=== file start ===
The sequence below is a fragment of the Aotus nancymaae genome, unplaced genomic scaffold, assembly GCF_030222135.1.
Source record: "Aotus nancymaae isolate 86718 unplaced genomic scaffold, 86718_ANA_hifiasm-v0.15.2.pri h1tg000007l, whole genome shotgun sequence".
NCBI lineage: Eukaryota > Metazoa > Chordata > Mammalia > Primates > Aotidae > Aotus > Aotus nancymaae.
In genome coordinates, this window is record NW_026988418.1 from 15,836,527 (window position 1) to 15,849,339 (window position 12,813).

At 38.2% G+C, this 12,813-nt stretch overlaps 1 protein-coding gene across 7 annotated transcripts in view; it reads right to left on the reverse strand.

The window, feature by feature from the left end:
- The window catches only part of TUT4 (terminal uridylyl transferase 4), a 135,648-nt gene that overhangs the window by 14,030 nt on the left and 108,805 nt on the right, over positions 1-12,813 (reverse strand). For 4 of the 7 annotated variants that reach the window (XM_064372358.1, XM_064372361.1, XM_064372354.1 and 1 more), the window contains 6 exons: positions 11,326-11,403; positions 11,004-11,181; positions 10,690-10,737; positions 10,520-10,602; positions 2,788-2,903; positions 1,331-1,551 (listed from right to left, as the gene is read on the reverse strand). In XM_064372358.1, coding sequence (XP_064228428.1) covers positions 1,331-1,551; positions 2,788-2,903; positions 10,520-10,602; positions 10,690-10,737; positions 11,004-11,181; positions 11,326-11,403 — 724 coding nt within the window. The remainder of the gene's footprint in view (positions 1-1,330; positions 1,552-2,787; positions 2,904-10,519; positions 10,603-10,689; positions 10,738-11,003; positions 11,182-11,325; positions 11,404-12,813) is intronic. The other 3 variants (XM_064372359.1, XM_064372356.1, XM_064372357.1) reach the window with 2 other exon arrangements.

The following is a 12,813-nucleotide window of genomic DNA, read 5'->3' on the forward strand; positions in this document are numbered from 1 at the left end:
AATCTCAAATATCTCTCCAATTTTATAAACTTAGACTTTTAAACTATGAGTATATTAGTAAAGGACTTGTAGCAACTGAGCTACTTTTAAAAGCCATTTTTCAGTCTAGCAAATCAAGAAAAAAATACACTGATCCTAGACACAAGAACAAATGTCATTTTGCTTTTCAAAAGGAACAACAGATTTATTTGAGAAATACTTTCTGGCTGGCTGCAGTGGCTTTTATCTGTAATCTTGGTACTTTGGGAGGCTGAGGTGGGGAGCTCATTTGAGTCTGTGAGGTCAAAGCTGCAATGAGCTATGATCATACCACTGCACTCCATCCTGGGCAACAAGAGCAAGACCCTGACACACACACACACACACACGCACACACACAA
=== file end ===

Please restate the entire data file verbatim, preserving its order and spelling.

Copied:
The sequence below is a fragment of the Aotus nancymaae genome, unplaced genomic scaffold, assembly GCF_030222135.1.
Source record: "Aotus nancymaae isolate 86718 unplaced genomic scaffold, 86718_ANA_hifiasm-v0.15.2.pri h1tg000007l, whole genome shotgun sequence".
NCBI lineage: Eukaryota > Metazoa > Chordata > Mammalia > Primates > Aotidae > Aotus > Aotus nancymaae.
In genome coordinates, this window is record NW_026988418.1 from 15,836,527 (window position 1) to 15,849,339 (window position 12,813).

At 38.2% G+C, this 12,813-nt stretch overlaps 1 protein-coding gene across 7 annotated transcripts in view; it reads right to left on the reverse strand.

The window, feature by feature from the left end:
- The window catches only part of TUT4 (terminal uridylyl transferase 4), a 135,648-nt gene that overhangs the window by 14,030 nt on the left and 108,805 nt on the right, over positions 1-12,813 (reverse strand). For 4 of the 7 annotated variants that reach the window (XM_064372358.1, XM_064372361.1, XM_064372354.1 and 1 more), the window contains 6 exons: positions 11,326-11,403; positions 11,004-11,181; positions 10,690-10,737; positions 10,520-10,602; positions 2,788-2,903; positions 1,331-1,551 (listed from right to left, as the gene is read on the reverse strand). In XM_064372358.1, coding sequence (XP_064228428.1) covers positions 1,331-1,551; positions 2,788-2,903; positions 10,520-10,602; positions 10,690-10,737; positions 11,004-11,181; positions 11,326-11,403 — 724 coding nt within the window. The remainder of the gene's footprint in view (positions 1-1,330; positions 1,552-2,787; positions 2,904-10,519; positions 10,603-10,689; positions 10,738-11,003; positions 11,182-11,325; positions 11,404-12,813) is intronic. The other 3 variants (XM_064372359.1, XM_064372356.1, XM_064372357.1) reach the window with 2 other exon arrangements.

The following is a 12,813-nucleotide window of genomic DNA, read 5'->3' on the forward strand; positions in this document are numbered from 1 at the left end:
AATCTCAAATATCTCTCCAATTTTATAAACTTAGACTTTTAAACTATGAGTATATTAGTAAAGGACTTGTAGCAACTGAGCTACTTTTAAAAGCCATTTTTCAGTCTAGCAAATCAAGAAAAAAATACACTGATCCTAGACACAAGAACAAATGTCATTTTGCTTTTCAAAAGGAACAACAGATTTATTTGAGAAATACTTTCTGGCTGGCTGCAGTGGCTTTTATCTGTAATCTTGGTACTTTGGGAGGCTGAGGTGGGGAGCTCATTTGAGTCTGTGAGGTCAAAGCTGCAATGAGCTATGATCATACCACTGCACTCCATCCTGGGCAACAAGAGCAAGACCCTGACACACACACACACACACACGCACACACACAA